Mrs Grace Poole


Pass The Baton, Nurse.

Recently, I took my nine year old daughter to visit one of our older fellow parishioners in a local nursing home. I say ‘older’ – this long lived lady is one hundred and four years old which puts the comparative adjective into another league altogether. She was born in 1909, five years before the start of the First World War and a year after Henry Ford’s Model ‘T’ Ford began production.

Elizabeth (as I’ll call her) moved out of her flat a couple of years ago when her physical and mental state became increasingly fragile. My daughter had been present at the 100th birthday celebrations (cake never far from her mind) and had been swept up in wonderings about someone who had lived and seen so much. Though I nursed anxieties about how such a visit would affect both Elizabeth and our youngest, Daughter Dear was resolute -we should visit Elizabeth. I made the necessary arrangements, phoning beforehand to check if Elizabeth could have visits from a child. Yes, I was told, that’s fine.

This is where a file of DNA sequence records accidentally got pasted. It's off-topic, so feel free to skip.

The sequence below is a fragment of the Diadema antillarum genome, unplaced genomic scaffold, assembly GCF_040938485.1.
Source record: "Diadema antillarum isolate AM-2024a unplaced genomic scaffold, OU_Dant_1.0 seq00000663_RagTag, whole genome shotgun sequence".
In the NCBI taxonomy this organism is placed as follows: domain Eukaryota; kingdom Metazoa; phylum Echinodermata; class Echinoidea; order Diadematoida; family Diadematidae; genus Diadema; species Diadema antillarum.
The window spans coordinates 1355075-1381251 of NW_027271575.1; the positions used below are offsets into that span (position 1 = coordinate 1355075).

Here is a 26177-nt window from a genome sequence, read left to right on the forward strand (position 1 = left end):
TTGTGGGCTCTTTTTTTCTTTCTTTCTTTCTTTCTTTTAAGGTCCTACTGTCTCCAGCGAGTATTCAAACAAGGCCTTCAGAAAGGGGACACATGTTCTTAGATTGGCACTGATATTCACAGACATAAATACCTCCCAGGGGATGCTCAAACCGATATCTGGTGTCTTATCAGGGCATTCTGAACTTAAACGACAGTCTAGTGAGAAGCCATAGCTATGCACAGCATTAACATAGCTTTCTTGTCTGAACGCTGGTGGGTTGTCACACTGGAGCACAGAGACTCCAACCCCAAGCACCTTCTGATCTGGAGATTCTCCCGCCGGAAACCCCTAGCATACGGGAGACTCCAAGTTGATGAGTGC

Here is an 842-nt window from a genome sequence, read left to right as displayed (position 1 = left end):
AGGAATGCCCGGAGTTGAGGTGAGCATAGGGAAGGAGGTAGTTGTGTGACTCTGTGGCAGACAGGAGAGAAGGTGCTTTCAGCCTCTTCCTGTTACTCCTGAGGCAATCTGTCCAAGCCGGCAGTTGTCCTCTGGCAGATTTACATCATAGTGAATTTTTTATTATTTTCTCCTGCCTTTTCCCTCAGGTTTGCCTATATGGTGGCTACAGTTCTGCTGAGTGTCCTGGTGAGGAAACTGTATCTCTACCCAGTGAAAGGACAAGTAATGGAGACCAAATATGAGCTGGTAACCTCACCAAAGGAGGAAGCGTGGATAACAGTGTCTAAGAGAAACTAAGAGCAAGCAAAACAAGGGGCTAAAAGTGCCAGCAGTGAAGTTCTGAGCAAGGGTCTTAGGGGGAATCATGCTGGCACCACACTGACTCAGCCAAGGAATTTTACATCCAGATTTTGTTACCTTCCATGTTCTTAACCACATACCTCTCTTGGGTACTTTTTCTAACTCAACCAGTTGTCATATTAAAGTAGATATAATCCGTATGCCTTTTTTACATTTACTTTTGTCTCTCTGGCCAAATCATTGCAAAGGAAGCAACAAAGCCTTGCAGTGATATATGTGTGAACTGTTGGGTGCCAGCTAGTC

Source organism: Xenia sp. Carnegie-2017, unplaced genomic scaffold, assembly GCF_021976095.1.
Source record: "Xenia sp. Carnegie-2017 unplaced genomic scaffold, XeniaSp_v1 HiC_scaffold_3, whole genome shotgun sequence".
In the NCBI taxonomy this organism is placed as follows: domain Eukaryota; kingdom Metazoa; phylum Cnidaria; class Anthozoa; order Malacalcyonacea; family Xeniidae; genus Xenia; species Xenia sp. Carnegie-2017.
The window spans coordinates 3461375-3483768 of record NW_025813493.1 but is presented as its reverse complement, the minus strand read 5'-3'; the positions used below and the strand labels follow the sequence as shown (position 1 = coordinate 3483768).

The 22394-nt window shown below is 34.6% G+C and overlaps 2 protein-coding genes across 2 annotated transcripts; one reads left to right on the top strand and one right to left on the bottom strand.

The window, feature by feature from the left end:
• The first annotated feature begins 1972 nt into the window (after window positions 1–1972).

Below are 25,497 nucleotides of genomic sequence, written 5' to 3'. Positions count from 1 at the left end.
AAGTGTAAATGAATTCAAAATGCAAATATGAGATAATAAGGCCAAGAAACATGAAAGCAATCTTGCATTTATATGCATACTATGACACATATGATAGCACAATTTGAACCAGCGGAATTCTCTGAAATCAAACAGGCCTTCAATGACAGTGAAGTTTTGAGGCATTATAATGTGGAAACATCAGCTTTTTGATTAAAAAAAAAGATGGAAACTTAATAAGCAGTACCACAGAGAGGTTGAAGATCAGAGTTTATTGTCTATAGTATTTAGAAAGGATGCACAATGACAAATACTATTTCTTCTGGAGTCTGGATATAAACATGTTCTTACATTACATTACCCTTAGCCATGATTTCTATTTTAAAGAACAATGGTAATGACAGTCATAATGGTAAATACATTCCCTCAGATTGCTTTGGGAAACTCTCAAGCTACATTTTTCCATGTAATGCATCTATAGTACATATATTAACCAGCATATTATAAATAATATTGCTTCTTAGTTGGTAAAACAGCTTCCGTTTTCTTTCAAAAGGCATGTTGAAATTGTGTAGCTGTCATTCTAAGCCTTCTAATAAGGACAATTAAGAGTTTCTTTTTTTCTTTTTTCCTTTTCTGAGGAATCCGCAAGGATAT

The home was welcoming, modern, cheerful and (very important) lacked the faint malodour that sometimes pervades nursing homes. Elizabeth’s room was well stocked with pictures and mementoes of times gone by. The lady of the house, now bed bound for some of the day as she is so fragile, was asleep, pink varnished nails peeping over the edge of the duvet. Waiting for my cue, I knelt down beside her bed to gently wake her.

Now the point of the story is not Elizabeth’s care, nor the important political and social concerns of the care of an ageing population, nor indeed about Elizabeth herself. What really caught my attention was our daughter’s reaction to Elizabeth. My daughter pulled up a chair to the bed and very carefully took her hand. ‘Do you remember me?’ , she began. And then, in her soft, chatty, nine year old voice, began to talk to Elizabeth. Another one hundred and four year old hand stretched out from under the duvet and stroked the child’s plump cheek. And a glimmer of recognition. My daughter, cheerful and accepting, simply took this all in and responded with warmth. And the thought popped into my head, ‘she’s a nurse’.

We stayed only a short while, leaving chocolate buttons behind for Elizabeth and my daughter rewarded by a little wave from the bed. As we passed along the corridor, there were questions about the layout of the home, the photos , the memorabilia. Later, in the car, our discussion moved to hoists, air beds, nutrition and memory. She was probing and practical about the details and showed what I regard as resilience balanced with kindness. I was, of course, proud of her.